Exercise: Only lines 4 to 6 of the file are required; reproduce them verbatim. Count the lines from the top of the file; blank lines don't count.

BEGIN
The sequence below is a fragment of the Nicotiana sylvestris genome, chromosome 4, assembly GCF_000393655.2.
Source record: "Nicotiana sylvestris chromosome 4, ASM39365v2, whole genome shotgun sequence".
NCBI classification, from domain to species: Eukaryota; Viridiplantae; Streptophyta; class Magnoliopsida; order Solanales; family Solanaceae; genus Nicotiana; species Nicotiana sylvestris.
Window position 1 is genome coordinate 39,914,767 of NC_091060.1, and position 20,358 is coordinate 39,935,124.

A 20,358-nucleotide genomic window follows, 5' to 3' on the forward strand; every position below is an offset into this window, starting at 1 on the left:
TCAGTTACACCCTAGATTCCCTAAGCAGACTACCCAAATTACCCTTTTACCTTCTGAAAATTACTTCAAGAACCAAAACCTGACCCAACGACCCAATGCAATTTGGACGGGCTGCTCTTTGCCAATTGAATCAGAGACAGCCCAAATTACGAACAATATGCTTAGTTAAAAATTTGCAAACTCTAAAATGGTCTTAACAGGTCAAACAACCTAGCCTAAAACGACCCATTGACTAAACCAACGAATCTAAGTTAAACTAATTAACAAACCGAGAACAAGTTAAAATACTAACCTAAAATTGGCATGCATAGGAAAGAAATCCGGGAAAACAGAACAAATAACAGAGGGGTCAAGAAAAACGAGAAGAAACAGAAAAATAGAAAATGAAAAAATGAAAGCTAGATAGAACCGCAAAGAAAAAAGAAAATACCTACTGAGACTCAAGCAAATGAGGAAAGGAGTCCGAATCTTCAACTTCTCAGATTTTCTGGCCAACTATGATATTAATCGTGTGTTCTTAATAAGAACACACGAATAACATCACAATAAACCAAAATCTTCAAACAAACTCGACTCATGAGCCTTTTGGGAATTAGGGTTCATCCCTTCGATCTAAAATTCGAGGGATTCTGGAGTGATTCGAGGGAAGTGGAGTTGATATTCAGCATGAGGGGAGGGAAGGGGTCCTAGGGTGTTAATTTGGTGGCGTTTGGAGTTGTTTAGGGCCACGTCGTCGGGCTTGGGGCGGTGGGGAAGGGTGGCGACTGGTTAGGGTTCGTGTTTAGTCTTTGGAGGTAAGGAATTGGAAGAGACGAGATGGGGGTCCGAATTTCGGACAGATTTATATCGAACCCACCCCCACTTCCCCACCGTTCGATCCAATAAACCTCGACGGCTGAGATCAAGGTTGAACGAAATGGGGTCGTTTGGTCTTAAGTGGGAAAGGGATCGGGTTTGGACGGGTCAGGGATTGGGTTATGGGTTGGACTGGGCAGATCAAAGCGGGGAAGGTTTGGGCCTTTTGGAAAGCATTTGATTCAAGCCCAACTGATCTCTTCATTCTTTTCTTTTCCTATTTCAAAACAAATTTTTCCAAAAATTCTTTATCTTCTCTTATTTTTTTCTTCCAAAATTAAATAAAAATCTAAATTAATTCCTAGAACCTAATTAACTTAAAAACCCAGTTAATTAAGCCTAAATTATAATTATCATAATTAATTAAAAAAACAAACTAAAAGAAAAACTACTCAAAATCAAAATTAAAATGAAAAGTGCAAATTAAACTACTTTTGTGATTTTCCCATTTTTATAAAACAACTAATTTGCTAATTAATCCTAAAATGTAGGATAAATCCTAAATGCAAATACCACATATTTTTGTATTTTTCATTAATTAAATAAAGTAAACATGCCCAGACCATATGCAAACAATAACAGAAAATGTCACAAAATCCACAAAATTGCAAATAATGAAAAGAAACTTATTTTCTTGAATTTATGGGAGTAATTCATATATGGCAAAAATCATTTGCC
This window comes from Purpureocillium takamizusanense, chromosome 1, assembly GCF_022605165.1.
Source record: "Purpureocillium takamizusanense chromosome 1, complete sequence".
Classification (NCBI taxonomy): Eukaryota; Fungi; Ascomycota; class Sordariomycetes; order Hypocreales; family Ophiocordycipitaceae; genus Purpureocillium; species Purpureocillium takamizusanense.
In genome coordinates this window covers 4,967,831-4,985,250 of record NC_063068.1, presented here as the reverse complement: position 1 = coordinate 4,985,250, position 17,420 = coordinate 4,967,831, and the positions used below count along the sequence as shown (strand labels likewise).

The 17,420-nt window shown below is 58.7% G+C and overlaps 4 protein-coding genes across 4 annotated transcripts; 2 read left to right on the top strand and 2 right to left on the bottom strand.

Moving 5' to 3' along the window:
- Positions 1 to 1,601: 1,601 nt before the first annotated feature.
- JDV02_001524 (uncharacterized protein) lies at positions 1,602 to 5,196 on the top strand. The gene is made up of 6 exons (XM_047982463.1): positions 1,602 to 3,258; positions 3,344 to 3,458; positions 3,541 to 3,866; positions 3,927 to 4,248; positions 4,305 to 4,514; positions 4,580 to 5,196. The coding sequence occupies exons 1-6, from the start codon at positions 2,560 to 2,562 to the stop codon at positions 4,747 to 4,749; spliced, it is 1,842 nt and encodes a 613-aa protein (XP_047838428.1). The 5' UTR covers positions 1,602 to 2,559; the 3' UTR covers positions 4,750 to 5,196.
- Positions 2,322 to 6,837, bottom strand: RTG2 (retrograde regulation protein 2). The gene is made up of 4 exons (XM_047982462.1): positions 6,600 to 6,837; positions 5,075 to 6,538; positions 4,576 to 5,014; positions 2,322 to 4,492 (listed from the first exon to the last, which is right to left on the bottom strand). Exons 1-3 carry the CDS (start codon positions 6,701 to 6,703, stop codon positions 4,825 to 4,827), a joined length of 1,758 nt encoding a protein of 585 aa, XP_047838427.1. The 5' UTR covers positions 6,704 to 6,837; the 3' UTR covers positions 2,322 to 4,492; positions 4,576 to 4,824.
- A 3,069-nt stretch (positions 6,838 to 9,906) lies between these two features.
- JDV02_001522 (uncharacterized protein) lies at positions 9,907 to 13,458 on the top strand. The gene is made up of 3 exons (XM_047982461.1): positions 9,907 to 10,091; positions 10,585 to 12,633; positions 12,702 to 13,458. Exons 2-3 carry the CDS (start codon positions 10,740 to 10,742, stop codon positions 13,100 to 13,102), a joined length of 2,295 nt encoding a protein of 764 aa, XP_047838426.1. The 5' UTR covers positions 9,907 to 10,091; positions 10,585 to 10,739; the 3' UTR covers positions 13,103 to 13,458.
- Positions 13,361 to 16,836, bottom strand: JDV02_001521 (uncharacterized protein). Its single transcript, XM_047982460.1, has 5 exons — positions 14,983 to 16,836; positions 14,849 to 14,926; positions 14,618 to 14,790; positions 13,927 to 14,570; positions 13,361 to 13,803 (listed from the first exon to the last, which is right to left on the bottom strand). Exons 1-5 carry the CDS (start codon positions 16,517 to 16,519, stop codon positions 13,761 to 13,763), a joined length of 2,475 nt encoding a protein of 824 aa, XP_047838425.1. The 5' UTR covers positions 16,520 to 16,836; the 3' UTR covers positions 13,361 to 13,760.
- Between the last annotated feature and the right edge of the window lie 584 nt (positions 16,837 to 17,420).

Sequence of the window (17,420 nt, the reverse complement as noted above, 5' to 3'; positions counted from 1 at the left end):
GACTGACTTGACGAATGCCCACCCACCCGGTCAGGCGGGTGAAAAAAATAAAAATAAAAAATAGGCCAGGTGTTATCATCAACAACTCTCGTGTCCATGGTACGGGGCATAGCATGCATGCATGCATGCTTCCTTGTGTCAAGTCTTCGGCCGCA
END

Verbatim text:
Window position 1 is genome coordinate 39,914,767 of NC_091060.1, and position 20,358 is coordinate 39,935,124.

A 20,358-nucleotide genomic window follows, 5' to 3' on the forward strand; every position below is an offset into this window, starting at 1 on the left:
TCAGTTACACCCTAGATTCCCTAAGCAGACTACCCAAATTACCCTTTTACCTTCTGAAAATTACTTCAAGAACCAAAACCTGACCCAACGACCCAATGCAATTTGGACGGGCTGCTCTTTGCCAATTGAATCAGAGACAGCCCAAATTACGAACAATATGCTTAGTTAAAAATTTGCAAACTCTAAAATGGTCTTAACAGGTCAAACAACCTAGCCTAAAACGACCCATTGACTAAACCAACGAATCTAAGTTAAACTAATTAACAAACCGAGAACAAGTTAAAATACTAACCTAAAATTGGCATGCATAGGAAAGAAATCCGGGAAAACAGAACAAATAACAGAGGGGTCAAGAAAAACGAGAAGAAACAGAAAAATAGAAAATGAAAAAATGAAAGCTAGATAGAACCGCAAAGAAAAAAGAAAATACCTACTGAGACTCAAGCAAATGAGGAAAGGAGTCCGAATCTTCAACTTCTCAGATTTTCTGGCCAACTATGATATTAATCGTGTGTTCTTAATAAGAACACACGAATAACATCACAATAAACCAAAATCTTCAAACAAACTCGACTCATGAGCCTTTTGGGAATTAGGGTTCATCCCTTCGATCTAAAATTCGAGGGATTCTGGAGTGATTCGAGGGAAGTGGAGTTGATATTCAGCATGAGGGGAGGGAAGGGGTCCTAGGGTGTTAATTTGGTGGCGTTTGGAGTTGTTTAGGGCCACGTCGTCGGGCTTGGGGCGGTGGGGAAGGGTGGCGACTGGTTAGGGTTCGTGTTTAGTCTTTGGAGGTAAGGAATTGGAAGAGACGAGATGGGGGTCCGAATTTCGGACAGATTTATATCGAACCCACCCCCACTTCCCCACCGTTCGATCCAATAAACCTCGACGGCTGAGATCAAGGTTGAACGAAATGGGGTCGTTTGGTCTTAAGTGGGAAAGGGATCGGGTTTGGACGGGTCAGGGATTGGGTTATGGGTTGGACTGGGCAGATCAAAGCGGGGAAGGTTTGGGCCTTTTGGAAAGCATTTGATTCAAGCCCAACTGATCTCTTCATTCTTTTCTTTTCCTATTTCAAAACAAATTTTTCCAAAAATTCTTTATCTTCTCTTATTTTTTTCTTCCAAAATTAAATAAAAATCTAAATTAATTCCTAGAACCTAATTAACTTAAAAACCCAGTTAATTAAGCCTAAATTATAATTATCATAATTAATTAAAAAAACAAACTAAAAGAAAAACTACTCAAAATCAAAATTAAAATGAAAAGTGCAAATTAAACTACTTTTGTGATTTTCCCATTTTTATAAAACAACTAATTTGCTAATTAATCCTAAAATGTAGGATAAATCCTAAATGCAAATACCACATATTTTTGTATTTTTCATTAATTAAATAAAGTAAACATGCCCAGACCATATGCAAACAATAACAGAAAATGTCACAAAATCCACAAAATTGCAAATAATGAAAAGAAACTTATTTTCTTGAATTTATGGGAGTAATTCATATATGGCAAAAATCATTTGCC